Mobile in 2020: seismic shifts heading this way

Jeremy Green, Ovum
09 Jun 2009

The value chain and the customer relationship will increasingly be dominated by a new kind of entity, which we are calling the SMART player - an acronym that stands for Services, Management, Applications, Relationships and Technology, and reflects the way these players take responsibility for the end-to-end customer experience.

This role builds on, but radically extends, the way some device vendors such as Apple and Google began to provide a managed experience on the basis of internet and cloud-based services.

There will be relatively few SMART players. Some will be device or consumer electronics vendors; others will be software or applications vendors, especially those with a strong web presence. A small number of them will be network operators.

SMART players will own the majority of customers through the provision of managed device platforms. This will enable them to dominate the content and applications markets through tightly controlled, semi-open "service hubs" combining the functions of applications stores, content stores, and device management.

What is the operator\'s role‾

There will be increasing differentiation between mobile network operators, with several distinct roles emerging. There will primarily be:

"¢ operators that provide the SMART role themselves;

"¢ operators that act as connectivity providers to the SMART vendors;

"¢ operators selling low-cost voice and/or data and/or simple transaction-oriented Internet services directly to end users.

We have called the MNOs acting as suppliers to SMART players\' LEAN operators, which stands for Low-cost Enablers of Agnostic Networks. They will compete on price, performance (including coverage, capacity and speed) and flexibility to become the capacity and connectivity provider of choice.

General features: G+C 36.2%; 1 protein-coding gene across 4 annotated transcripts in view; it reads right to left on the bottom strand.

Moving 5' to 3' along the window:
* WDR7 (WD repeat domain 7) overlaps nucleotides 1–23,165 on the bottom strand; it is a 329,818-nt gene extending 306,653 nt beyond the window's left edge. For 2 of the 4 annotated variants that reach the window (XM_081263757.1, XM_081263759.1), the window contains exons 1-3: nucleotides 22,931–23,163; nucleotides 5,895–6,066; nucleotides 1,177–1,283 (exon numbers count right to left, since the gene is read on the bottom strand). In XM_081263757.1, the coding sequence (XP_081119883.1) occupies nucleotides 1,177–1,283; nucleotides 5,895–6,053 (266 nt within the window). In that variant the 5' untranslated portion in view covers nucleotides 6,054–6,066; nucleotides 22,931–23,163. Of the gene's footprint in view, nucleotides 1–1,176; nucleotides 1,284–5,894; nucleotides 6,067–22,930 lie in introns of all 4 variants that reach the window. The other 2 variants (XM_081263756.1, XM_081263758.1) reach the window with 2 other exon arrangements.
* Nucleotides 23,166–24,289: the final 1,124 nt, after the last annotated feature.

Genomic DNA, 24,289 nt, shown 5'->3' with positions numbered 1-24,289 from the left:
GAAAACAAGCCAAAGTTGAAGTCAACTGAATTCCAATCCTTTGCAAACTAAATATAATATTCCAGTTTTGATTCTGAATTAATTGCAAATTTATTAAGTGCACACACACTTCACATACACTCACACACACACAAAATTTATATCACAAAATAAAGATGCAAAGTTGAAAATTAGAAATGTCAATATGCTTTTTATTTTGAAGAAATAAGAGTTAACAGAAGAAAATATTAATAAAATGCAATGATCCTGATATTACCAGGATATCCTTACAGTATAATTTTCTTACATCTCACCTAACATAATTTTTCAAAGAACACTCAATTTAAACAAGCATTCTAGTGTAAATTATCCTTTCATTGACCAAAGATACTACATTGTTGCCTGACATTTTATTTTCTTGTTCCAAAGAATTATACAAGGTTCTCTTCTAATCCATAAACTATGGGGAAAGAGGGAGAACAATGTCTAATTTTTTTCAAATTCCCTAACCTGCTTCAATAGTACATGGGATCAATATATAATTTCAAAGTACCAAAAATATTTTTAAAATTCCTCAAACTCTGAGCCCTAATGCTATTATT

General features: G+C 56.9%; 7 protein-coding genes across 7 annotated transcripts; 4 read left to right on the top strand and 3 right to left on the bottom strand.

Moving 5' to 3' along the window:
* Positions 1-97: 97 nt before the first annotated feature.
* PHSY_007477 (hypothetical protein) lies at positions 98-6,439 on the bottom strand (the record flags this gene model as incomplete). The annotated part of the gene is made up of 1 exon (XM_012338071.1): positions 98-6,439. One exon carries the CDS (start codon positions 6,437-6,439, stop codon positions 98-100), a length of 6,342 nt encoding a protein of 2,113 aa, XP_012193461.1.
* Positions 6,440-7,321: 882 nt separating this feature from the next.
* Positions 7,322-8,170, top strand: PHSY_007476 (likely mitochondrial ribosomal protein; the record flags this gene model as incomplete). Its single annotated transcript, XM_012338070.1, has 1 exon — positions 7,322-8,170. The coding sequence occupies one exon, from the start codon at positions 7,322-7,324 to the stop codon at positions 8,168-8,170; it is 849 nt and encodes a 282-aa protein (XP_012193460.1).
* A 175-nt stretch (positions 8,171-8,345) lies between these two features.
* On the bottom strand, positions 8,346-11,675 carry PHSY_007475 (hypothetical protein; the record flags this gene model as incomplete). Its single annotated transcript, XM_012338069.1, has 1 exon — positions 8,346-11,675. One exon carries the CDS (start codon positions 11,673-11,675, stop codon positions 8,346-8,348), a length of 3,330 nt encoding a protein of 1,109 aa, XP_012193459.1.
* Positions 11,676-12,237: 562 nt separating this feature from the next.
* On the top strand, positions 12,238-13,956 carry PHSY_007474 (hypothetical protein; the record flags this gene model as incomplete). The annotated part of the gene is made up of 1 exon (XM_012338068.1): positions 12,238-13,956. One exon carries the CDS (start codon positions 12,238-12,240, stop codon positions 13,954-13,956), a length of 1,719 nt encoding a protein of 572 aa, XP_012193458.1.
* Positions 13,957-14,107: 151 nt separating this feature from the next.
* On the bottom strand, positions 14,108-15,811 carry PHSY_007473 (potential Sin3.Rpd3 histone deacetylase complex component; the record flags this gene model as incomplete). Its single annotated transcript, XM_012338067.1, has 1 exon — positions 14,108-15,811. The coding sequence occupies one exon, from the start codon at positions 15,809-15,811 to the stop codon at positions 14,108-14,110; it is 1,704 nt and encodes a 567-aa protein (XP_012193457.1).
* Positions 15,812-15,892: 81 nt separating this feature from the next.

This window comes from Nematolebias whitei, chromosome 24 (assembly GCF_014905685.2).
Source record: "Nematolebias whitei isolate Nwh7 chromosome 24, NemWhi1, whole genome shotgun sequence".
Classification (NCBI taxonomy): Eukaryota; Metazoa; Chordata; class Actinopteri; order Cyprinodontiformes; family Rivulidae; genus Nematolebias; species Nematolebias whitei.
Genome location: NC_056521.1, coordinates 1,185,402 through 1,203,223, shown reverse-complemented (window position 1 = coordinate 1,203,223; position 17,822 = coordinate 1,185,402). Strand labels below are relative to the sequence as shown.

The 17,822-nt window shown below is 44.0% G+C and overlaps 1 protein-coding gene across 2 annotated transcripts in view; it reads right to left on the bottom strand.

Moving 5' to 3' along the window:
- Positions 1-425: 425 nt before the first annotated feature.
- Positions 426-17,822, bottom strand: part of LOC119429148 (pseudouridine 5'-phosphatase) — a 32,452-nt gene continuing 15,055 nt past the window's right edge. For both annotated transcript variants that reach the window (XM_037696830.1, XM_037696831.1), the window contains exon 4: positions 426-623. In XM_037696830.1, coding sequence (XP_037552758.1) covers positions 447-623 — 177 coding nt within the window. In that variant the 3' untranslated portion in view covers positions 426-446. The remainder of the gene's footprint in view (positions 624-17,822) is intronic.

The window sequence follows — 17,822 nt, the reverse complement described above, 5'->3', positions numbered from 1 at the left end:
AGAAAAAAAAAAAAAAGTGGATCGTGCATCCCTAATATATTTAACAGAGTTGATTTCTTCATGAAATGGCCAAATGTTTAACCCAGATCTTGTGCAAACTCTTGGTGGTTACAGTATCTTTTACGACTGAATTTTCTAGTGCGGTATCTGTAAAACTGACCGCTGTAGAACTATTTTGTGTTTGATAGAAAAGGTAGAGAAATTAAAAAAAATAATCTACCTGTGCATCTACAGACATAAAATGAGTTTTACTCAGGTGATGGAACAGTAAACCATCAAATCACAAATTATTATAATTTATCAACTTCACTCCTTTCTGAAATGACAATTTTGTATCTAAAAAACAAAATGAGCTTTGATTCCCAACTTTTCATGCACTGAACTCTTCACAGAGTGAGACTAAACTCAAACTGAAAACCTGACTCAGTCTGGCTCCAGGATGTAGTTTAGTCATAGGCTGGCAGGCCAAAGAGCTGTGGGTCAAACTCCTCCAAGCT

The agnosticism refers to both applications and devices, implying that these players are enabling others\' devices and services to function most effectively, rather than taking a vested interest in one platform.

The critical success factor for LEAN players will be to facilitate services to others, enabling developers to have deep access to their networks for the timely and efficient provisioning of mobile services.

There will be a number of other big changes in the industry\'s landscape.

Consolidation will continue

A greater proportion of operators will become part of large, international groups. While many of the familiar operator brands will survive, they will be joined by powerful new cross-regional players from the emerging markets, which may also buy their way into the mature markets. In a few markets there will be consolidation between competitors, though this will remain unusual.

Operators will compete via service provision and cooperate in network operation. In some markets, particularly the most mature and competitive, the number of physical network operators may reduce to one.

Network-sharing deals will make the distinction between MVNOs and "

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